I’ll be honest, as much as I enjoy volunteering and the satisfaction I get from helping others, I have ulterior motives, I want to be a role model for my daughter. When she’s older, I want her to be proud of me and what I’ve accomplished and I want her to look up to me instead of the current “it” pop star. I also want her to value helping others and the community just as much as I do. I know I spoil her and I don’t hide the fact that I want her to have every advantage that I can give her; I do however want her to be appreciative of these advantages, and I think including her in my volunteer work is a great start to teaching her about generosity and gratitude.

The Association of Junior Leagues International, Inc.

Founded in 1901 by New Yorker and social activism pioneer Mary Harriman, the Junior Leagues are charitable nonprofit organizations of women creating demonstrable community impact. Today, The Association of Junior Leagues International, Inc. (AJLI) is comprised of more than 155,000 leaders tackling society’s toughest and most urgent issues. Together the 292 Junior Leagues throughout Canada, Mexico, the United Kingdom and the United States constitute one of the largest, most effective volunteer organizations in the world. Every year, thousands of Junior League members volunteer their time, energy and abilities to tackle urgent needs in their communities. They work to prevent violence against women and children, promote literacy and early childhood education, improve women’s health, and much more.

Get Your Children Involved

Here are some suggested activities for volunteering with your children. By working with your children they may have the opportunity to volunteer somewhere that normally wouldn’t take anyone under 18 years old as a volunteer. Obviously, a younger child may need heavier supervision with certain tasks but with your patience and their energy a lot of work can get accomplished along with some fun. Go to The United Way’s Youth Volunteer Center at www.volunteer-center.org or www. volunteermatch.org to search on opportunities in your area.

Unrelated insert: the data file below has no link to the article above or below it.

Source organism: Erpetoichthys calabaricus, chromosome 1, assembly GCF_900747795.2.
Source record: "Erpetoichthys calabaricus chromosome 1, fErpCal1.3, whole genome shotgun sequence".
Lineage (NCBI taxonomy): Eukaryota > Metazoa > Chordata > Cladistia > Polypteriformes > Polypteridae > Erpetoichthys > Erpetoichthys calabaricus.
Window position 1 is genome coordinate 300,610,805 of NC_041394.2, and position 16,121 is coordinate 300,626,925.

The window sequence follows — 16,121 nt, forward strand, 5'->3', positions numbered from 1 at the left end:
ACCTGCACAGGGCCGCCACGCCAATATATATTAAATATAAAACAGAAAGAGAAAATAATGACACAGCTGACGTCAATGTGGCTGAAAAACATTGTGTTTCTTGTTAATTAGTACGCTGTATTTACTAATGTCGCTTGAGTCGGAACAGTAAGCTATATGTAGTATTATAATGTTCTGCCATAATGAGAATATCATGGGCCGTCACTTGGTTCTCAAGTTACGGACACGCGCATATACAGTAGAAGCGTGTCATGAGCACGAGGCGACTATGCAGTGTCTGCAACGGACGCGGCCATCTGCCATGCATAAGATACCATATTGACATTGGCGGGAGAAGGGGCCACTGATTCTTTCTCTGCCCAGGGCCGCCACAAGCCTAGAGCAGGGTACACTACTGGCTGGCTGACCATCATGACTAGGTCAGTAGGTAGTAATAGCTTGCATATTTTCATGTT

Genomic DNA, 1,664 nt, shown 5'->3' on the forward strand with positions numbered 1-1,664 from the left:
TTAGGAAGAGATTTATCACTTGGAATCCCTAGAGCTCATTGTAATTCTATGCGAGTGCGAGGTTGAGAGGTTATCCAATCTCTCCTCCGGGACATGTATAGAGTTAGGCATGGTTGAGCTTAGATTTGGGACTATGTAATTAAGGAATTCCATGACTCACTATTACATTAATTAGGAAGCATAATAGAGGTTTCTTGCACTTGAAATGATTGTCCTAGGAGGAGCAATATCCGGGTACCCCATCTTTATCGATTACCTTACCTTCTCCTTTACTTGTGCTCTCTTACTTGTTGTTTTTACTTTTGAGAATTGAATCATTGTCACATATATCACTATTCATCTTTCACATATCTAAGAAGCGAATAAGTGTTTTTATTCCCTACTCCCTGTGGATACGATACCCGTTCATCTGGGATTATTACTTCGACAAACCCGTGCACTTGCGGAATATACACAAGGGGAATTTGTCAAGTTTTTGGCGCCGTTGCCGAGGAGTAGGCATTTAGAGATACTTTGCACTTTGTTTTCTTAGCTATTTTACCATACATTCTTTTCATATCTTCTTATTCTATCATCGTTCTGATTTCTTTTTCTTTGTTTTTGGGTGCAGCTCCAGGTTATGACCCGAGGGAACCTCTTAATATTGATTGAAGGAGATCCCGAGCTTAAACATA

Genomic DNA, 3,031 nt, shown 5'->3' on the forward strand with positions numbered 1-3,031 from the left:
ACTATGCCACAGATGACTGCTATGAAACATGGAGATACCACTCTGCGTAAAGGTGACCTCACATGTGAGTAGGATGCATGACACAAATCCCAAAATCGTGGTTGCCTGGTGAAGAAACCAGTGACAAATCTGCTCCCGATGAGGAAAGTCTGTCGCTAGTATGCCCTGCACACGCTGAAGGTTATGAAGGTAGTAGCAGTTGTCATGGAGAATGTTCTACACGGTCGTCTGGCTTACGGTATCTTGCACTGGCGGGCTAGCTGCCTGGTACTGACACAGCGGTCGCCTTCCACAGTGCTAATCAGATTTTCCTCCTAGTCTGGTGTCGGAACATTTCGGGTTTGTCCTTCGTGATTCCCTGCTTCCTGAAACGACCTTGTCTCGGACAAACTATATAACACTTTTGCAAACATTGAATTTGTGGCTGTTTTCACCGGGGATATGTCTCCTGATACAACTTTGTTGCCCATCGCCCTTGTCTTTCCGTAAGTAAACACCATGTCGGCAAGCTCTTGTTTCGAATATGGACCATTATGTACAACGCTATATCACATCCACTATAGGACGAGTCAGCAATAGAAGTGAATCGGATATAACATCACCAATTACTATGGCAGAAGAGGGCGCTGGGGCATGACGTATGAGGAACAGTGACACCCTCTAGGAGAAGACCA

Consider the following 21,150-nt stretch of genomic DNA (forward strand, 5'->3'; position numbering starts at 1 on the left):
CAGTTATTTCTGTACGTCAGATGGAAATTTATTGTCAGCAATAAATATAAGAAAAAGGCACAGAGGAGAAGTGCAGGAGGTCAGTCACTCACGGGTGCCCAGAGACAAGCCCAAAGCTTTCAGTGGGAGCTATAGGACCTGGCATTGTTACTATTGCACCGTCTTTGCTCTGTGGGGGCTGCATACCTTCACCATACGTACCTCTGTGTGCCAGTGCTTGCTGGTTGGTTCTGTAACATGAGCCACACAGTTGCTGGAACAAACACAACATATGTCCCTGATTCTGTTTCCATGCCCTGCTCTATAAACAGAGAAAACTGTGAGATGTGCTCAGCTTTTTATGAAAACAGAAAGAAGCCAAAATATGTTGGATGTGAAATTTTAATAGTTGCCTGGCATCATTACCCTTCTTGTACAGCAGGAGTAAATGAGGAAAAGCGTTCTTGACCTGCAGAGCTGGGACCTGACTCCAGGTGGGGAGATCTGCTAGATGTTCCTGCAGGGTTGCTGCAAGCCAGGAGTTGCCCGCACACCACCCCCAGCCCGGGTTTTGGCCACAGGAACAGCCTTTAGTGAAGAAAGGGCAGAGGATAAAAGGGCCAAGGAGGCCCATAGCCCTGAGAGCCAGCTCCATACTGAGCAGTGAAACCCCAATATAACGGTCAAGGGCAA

3-5 years old

• Park or playground clean up – children can help collect sticks, pull weeds, or help to plant new flowers

• Draw pictures or make cards for residents of a local nursing homes or hospital patients

• Sorting items collected at a donation drive

6-8 years old

• Park or playground clean up – children can help to collect trash or rake leaves

• Collect items for donation • Make signs or t shirts for fundraising events

9-11 years old

• Dog walking or kennel maintenance for a local pet shelter • Help at a story time session in your local library or read to seniors with poor eyesight, can also record stories to tape • Manning water and food stations at runs or walks for charity

12-15 years old

• Tutoring younger students in school work or helping them improve additional talents like with a musical instrument or a sports skill.

• Teaching computer skills to seniors

• Giving tours at historical sites, museums, or zoos